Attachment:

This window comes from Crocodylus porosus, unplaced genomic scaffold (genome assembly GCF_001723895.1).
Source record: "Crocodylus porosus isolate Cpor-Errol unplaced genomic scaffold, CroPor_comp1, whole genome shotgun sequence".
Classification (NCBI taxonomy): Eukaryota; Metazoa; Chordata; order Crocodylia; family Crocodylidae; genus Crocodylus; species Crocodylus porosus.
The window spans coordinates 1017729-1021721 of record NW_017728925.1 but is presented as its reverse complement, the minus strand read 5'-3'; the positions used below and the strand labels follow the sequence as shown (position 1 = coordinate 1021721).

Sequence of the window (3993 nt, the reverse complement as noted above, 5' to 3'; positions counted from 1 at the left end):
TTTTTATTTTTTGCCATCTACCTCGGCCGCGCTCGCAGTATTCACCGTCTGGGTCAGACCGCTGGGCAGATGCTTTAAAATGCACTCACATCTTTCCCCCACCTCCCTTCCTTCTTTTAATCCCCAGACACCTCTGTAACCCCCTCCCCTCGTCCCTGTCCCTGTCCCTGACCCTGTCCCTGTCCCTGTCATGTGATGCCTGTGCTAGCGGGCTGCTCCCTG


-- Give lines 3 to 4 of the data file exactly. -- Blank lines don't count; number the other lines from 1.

Classification (NCBI taxonomy): Eukaryota; Metazoa; Chordata; order Crocodylia; family Crocodylidae; genus Crocodylus; species Crocodylus porosus.
The window spans coordinates 1017729-1021721 of record NW_017728925.1 but is presented as its reverse complement, the minus strand read 5'-3'; the positions used below and the strand labels follow the sequence as shown (position 1 = coordinate 1021721).